Gamasutra is offering up a summary of the keynote speech given by veteran game developer Richard Garriott earlier today at GDC Europe. According to Garriott, games have enjoyed "three grand eras" of development over the past few decades - single player, massively multiplayer, and social/mobile:
"One thing that I really lucked into was creating storylines with what I will call 'social relevance'," he said, pointing to the moral choices inherent in the Ultima games. 30,000 units throughout Ultima Online's lifetime? It's hard to believe that anyone at EA could have been that ignorant about such an ambitious title, even if it was treading into uncharted territory at the time.
The "save the kingdom" story of the original games in the series is no longer enough, though it still has traction in the industry, he said. "The first Ultimas were very simple stories... And if you look at most games today they still are. Personally, I don't know about you, after I told that story a few times I was done with it."
"That story has no value in the future. It's the antithesis of what I try to do and what we as a development community need to do," said Garriott.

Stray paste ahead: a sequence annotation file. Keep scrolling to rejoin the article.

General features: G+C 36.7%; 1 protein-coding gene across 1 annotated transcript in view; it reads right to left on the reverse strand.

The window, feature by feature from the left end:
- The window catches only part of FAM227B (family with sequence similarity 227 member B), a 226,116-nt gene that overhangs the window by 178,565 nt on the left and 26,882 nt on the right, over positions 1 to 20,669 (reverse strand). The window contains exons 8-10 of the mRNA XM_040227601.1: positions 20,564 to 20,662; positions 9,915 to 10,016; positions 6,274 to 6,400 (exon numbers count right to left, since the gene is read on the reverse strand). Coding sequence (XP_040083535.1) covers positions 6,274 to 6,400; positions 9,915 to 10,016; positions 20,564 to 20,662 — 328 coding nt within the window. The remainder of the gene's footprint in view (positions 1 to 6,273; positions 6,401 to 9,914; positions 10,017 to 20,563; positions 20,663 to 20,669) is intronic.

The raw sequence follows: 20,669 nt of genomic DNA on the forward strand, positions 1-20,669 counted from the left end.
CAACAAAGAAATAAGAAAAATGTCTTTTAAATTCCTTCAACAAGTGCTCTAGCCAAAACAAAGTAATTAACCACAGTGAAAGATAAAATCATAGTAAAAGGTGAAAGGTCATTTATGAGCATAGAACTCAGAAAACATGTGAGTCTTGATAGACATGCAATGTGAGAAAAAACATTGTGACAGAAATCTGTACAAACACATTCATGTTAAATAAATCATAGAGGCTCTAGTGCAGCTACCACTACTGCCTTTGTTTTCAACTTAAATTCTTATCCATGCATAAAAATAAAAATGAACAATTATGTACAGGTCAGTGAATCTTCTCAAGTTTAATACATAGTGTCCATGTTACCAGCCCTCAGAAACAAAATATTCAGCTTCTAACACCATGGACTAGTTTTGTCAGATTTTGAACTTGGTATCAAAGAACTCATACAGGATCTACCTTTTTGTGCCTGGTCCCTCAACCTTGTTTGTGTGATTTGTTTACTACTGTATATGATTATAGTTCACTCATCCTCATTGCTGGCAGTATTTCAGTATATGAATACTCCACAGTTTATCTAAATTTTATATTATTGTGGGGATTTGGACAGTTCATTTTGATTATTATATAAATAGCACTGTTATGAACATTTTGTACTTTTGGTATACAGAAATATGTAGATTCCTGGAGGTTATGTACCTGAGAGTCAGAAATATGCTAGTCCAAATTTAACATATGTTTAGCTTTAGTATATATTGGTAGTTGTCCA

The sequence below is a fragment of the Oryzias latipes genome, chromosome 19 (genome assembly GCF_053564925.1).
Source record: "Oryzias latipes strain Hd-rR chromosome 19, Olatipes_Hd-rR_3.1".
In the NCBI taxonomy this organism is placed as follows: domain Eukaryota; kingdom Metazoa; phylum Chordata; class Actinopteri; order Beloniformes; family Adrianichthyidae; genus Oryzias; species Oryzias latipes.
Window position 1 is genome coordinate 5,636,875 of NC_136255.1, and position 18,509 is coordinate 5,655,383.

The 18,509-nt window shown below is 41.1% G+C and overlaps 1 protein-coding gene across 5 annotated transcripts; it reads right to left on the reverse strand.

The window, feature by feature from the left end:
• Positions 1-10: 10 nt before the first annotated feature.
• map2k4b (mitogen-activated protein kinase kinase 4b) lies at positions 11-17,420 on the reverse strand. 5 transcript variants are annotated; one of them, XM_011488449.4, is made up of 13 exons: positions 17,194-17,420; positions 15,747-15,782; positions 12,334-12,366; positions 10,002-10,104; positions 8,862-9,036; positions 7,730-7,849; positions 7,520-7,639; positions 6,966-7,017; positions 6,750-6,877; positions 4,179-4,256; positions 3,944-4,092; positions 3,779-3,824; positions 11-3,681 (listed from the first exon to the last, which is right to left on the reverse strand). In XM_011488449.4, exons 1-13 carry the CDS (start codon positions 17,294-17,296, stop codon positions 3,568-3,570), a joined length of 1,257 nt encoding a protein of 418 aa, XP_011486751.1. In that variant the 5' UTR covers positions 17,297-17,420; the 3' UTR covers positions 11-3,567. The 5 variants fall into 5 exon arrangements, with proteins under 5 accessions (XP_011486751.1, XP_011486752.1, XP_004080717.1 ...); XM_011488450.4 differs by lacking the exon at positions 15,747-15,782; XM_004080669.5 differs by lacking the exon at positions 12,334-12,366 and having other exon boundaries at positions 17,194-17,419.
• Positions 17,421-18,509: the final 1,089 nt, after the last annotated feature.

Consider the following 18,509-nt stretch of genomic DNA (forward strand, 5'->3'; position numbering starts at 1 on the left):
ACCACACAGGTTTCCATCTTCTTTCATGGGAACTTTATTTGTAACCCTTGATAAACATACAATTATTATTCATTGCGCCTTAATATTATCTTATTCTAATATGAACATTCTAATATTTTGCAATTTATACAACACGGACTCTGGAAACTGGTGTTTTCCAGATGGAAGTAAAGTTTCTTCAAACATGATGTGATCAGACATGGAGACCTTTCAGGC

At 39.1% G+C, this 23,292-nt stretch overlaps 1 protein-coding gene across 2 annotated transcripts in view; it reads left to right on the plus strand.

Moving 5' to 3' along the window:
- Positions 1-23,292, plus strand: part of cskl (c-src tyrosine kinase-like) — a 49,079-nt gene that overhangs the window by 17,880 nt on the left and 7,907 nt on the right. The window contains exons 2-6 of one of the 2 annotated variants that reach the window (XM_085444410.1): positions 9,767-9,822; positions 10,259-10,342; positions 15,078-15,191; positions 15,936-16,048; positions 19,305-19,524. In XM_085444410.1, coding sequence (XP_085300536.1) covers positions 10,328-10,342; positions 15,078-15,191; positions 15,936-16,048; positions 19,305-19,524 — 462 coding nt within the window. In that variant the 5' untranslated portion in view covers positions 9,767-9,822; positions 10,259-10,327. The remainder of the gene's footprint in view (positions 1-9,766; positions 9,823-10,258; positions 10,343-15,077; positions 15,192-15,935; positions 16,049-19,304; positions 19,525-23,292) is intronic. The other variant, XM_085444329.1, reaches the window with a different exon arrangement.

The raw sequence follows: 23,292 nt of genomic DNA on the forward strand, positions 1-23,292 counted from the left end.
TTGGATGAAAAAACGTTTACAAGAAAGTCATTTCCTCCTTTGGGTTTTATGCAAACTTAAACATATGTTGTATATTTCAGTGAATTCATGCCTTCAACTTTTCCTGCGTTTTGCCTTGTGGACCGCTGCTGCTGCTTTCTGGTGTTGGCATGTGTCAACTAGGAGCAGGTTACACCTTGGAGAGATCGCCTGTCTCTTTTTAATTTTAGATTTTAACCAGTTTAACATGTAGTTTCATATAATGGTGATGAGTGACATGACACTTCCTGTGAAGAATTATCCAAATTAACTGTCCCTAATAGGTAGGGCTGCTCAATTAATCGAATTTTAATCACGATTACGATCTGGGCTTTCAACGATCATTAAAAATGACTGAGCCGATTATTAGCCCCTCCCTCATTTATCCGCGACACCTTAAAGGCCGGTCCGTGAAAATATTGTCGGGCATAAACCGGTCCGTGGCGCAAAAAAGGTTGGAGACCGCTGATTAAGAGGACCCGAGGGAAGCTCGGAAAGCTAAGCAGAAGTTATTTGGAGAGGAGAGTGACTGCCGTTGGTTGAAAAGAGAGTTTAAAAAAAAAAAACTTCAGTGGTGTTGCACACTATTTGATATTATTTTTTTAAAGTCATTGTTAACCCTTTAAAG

"I have found that it's much more challenging and much more successful for a long period of time, if you can a find a storyline to embed into a game that speaks to current contemporary social issues, but cast in a storyline that is appropriate to the style or fiction of the world that you have created."
When he launched the Ultima Online project, EA's "faith in the team and faith in the project was so low," he said, that "projected sales were 30k lifetime."
"Sales and marketing were not in favor of us working with the game," he said. "It wasn't until we put up a prototype and put up a web page... 50,000 people signed up to be beta testers in the first couple of weeks. When it finally did ship it was the fastest selling PC game in origin and EA history at the time. Within about two years had outsold all of the other previous Ultimas combined."
Even so, he said, "Despite the success, lots of people were not convinced that this was a good future for gaming in general."
This is because the game had dated graphics and a lack of story -- putting it behind the current state of the art of single player games. "When a new era starts with graphics that are five or 10 years behind the state of the art, very quickly that changes."
MMOs quickly caught up. In fact, new era games -- while behind the times at first -- "catch up and supersede the era... Which is a very important message when you talk about the third era" of social and mobile games.